Bartenders mix drinks and serve them directly to customers or through wait staff.
Bartenders work at restaurants, bars, clubs, hotels, and other food service and drinking establishments. During busy hours, they are under pressure to serve customers quickly and efficiently. They often work late evenings, weekends, and holidays. About 4 in 10 worked part time in 2014.
How to Become a Bartender
Most bartenders learn their skills on the job. No formal education is required. Although most states require workers who serve alcoholic beverages to be at least 18 years old, most bartenders are 25 or older.
Employment of bartenders is projected to grow 10 percent from 2014 to 2024, faster than the average for all occupations. High turnover is expected to result in very good job opportunities. Strong competition is expected in popular restaurants and fine-dining establishments, where tips are highest.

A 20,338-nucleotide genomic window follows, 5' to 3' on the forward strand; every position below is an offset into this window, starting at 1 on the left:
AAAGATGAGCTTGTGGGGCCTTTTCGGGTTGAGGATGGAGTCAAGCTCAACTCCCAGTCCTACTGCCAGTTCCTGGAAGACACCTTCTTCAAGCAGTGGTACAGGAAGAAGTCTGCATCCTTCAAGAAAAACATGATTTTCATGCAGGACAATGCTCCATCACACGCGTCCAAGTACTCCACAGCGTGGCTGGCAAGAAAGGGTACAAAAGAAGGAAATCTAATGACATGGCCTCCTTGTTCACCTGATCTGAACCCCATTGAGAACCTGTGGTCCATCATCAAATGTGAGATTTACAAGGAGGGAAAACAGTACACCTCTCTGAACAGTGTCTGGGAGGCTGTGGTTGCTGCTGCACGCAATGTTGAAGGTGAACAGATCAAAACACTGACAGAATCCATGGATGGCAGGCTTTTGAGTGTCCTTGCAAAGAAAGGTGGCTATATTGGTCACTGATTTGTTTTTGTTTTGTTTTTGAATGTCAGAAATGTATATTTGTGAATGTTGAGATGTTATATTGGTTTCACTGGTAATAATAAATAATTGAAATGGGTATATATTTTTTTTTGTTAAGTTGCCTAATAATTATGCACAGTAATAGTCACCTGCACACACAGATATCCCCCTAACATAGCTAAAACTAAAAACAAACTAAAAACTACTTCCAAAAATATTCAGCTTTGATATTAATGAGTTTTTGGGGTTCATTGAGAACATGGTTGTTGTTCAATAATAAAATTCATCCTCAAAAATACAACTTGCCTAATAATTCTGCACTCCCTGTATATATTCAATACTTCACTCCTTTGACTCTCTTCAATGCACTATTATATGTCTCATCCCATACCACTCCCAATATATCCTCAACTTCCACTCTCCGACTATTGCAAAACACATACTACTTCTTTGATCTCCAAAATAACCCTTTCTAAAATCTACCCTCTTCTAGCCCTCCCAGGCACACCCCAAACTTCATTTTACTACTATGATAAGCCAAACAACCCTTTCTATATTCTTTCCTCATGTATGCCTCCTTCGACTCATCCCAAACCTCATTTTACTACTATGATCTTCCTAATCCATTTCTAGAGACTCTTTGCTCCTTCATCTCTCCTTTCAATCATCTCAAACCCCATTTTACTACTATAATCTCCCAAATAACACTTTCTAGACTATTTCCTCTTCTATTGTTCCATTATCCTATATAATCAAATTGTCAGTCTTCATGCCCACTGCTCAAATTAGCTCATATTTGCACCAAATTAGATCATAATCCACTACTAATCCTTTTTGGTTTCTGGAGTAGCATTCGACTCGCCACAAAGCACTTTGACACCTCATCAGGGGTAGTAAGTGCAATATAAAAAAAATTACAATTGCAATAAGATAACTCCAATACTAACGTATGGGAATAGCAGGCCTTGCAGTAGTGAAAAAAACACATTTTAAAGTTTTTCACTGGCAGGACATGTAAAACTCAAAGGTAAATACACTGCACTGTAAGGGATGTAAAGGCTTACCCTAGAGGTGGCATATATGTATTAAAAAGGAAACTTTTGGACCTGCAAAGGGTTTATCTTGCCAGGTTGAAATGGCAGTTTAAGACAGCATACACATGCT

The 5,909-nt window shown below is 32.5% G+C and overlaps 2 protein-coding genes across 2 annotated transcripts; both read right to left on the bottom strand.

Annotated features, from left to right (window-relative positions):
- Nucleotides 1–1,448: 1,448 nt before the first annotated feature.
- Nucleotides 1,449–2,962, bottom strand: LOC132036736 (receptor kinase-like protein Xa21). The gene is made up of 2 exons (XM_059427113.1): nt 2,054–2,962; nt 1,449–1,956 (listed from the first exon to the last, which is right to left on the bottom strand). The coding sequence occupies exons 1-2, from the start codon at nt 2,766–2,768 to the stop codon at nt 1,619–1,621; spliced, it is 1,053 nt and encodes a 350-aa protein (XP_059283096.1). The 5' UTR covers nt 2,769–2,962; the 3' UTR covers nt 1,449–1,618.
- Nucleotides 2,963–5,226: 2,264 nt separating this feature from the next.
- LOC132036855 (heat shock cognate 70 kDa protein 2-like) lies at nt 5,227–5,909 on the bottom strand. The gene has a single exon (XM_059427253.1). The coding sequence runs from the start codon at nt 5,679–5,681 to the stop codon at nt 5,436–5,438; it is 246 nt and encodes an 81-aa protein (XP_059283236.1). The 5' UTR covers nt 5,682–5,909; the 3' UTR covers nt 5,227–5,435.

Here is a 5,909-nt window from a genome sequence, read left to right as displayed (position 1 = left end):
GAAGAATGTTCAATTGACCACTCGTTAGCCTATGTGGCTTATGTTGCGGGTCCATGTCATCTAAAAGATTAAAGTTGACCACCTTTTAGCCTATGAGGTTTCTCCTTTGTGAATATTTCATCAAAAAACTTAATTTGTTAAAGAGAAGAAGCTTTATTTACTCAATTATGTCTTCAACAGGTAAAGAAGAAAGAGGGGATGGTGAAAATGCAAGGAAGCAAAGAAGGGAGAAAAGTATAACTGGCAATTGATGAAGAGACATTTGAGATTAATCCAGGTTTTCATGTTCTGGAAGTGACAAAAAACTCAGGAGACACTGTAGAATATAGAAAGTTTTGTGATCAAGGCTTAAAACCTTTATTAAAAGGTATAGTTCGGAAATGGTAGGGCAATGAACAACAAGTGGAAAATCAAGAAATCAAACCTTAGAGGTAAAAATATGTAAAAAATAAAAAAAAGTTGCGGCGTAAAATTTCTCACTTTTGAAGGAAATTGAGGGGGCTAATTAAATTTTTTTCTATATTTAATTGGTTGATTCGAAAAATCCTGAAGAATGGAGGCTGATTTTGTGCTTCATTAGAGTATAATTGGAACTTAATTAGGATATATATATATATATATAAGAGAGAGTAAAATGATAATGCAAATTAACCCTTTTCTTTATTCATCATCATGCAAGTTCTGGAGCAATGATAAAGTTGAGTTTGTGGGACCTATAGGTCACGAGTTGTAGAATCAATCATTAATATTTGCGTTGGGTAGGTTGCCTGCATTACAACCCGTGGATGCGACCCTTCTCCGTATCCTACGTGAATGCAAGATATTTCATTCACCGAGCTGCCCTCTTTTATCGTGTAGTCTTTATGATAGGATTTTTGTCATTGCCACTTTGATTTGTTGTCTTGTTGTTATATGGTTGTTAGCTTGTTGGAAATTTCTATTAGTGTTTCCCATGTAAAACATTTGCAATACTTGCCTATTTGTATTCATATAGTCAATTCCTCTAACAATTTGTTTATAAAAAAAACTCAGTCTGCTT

This occupation supported 551,100 jobs in 2012 and 580,900 jobs in 2014, reflecting an increase of 5.4%. In 2012, this occupation was projected to increase by 11.9% in 2022 to 616,700 jobs. As of 2014, to keep pace with prediction, the expected number of jobs was 564,200, compared with an observed value of 580,900, 3.0% higher than expected. This indicates current employment trends are better than the 2012 trend within this occupation. In 2014, this occupation was projected to increase by 10.9% in 2024 to 640,900 jobs. Linear extrapolation of the 2012 projection for 2022 results in an expected number of 629,800 jobs for 2024, 1.7% lower than the 2014 projection for 2024. This indicates expectations for future employment trends are about on track with the 2012 trend within this occupation.